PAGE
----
Karen Jennings is a South African author. She has published three novels – Finding Soutbek, Upturned Earth, and An Island; a memoir – Travels with my Father; a poetry collection – Space Inhabited by Echoes; and a book of short stories – Away from the Dead. The average writing life often has very little dignity and respect in it, whether that is from publishers, agents, critics, or even family and friends. That is why being awarded an M Literary Residency was such a valuable experience. By being recognised as a writer by an organisation – and then being rewarded for it – Karen felt that she had permission to see herself as a writer too, that writing was not just a “cute” hobby. In addition, spending time with other writers during the residency made the writing life feel less like it had to be confined to the stereotypical imagery of the lonely author in their cold garrett. Instead, writing can also include a warm community of people willing to share, encourage and comfort one another.
Eleanor Goodman’s first collection of poetry, Nine Dragon Island (Enclave/Zephyr, 2016), was partially conceived during her M Literary Residency. Many of the poems that have to do with or are set in China were written in M’s elegant apartment overlooking the Suzhou River. The book went on to be a finalist for the Drunken Boat First Book Prize. Her translation of Something Crosses My Mind: Selected Poems of Wang Xiaoni (Zephyr, 2014) received the 2015 Lucien Stryk Prize and a PEN/Heim Translation Grant, and was shortlisted for the International Griffin Prize. She is also the translator of the anthology Iron Moon: Chinese Worker Poetry (White Pine, 2017), longlisted for the Best Translated Book Award, The Roots of Wisdom: Poems by Zang Di (Zephyr, 2017), awarded the 2020 Patrick D. Hanan Book Prize from the Association for Asian Studies, and Days When I Hide My Corpse in a Cardboard Box: Poems of Natalia Chan (Zephyr, 2018), shortlisted for the 2019 Lucien Stryk Prize. She is a Research Associate at the Harvard University Fairbank Center. Her translation of selected poems by Zheng Xiaoqiong will be published in 2022.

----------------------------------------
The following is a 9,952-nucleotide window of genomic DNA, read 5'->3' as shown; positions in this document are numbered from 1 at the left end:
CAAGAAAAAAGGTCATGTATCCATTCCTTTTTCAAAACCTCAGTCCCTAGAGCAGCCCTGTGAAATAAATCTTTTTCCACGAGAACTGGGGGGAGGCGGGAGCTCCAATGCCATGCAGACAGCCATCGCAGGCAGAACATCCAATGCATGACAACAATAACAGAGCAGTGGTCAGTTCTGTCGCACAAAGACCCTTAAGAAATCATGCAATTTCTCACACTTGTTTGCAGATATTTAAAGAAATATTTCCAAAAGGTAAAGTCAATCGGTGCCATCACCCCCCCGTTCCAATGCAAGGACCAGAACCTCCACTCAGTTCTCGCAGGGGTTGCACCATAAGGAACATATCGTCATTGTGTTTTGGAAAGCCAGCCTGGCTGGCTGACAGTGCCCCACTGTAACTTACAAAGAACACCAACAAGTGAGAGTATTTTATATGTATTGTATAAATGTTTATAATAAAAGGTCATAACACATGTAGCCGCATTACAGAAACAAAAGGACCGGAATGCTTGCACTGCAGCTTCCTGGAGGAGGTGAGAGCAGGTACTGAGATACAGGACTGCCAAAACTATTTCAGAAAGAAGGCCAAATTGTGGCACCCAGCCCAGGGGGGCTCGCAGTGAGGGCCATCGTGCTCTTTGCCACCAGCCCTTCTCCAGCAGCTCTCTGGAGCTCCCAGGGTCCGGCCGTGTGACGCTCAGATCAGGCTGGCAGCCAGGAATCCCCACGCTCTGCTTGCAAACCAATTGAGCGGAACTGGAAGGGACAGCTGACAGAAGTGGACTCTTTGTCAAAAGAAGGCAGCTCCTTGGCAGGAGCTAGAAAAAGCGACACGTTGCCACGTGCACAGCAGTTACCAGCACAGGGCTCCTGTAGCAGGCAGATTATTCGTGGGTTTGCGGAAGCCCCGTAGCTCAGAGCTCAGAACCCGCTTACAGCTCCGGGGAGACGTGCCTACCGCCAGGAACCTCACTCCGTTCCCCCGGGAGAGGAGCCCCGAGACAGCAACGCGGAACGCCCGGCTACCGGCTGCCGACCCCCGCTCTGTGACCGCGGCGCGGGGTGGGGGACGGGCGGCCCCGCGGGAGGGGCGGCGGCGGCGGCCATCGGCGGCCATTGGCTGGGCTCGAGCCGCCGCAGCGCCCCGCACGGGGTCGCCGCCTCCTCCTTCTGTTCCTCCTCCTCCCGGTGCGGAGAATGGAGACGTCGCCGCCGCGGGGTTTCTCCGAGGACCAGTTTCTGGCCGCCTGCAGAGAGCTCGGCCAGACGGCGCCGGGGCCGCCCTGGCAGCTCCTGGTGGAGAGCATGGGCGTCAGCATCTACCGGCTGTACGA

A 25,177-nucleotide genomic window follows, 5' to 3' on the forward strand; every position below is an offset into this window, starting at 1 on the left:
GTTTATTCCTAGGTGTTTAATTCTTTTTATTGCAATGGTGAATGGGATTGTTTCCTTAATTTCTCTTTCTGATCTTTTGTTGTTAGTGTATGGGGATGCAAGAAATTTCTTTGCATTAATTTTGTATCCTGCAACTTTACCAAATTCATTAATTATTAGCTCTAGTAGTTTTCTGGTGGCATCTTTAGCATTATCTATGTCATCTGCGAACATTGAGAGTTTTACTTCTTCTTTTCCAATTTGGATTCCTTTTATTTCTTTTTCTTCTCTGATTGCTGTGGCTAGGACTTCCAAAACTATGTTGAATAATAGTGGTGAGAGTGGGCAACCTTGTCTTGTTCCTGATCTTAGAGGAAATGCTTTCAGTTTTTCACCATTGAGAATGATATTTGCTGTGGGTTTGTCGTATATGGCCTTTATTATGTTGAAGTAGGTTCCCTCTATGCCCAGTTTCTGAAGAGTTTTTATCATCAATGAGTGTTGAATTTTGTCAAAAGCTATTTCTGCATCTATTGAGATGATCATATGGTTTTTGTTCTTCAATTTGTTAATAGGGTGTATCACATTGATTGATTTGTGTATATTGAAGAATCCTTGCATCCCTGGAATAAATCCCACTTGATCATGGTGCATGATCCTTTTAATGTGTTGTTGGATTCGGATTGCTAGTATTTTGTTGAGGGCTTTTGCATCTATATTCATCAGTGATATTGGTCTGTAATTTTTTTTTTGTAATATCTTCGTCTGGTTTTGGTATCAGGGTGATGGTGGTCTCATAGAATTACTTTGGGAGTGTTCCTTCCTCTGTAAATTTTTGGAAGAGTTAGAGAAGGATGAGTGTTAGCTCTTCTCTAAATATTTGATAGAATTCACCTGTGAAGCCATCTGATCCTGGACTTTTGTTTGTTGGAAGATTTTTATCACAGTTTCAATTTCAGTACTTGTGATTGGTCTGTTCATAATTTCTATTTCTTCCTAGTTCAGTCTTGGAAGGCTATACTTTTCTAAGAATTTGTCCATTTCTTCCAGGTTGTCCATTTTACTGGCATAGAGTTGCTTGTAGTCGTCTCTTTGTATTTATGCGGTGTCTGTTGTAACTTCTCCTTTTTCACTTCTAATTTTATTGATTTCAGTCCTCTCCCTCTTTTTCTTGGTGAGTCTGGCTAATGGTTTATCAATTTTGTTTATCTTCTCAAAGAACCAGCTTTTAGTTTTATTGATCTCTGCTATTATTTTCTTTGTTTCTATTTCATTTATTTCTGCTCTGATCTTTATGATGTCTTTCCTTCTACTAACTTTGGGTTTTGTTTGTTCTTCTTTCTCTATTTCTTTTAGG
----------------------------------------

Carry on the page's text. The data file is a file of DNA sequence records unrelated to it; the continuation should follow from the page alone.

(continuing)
Rachel DeWoskin is the award-winning author of five novels: Someday We Will Fly (Penguin Random House, 2019); Banshee (Dottir Press, 2019); Blind (Penguin Random House, 2015); Big Girl Small (FSG, 2011); Repeat After Me (The Overlook Press, 2009); and the memoir Foreign Babes in Beijing (WW Norton, 2005), about the years she spent in Beijing as the unlikely star of a Chinese soap opera. She has received a National Jewish Book Award, a Sydney Taylor Book Award, an American Library Association’s Alex Award, and an Academy of American Poets Award, among others. Two of her books, Foreign Babes in Beijing and Banshee, are being developed for TV. DeWoskin’s poetry collection, Two Menus, was published by the University of Chicago Press’ Phoenix Poetry Series in 2020. Her poems, essays, and articles have appeared in journals and anthologies including The New Yorker, Vanity Fair, Ploughshares, and New Voices from the Academy of American Poets. DeWoskin is an Associate Professor of Practice in the Arts at UChicago and an affiliated faculty member in Jewish and East Asian Studies.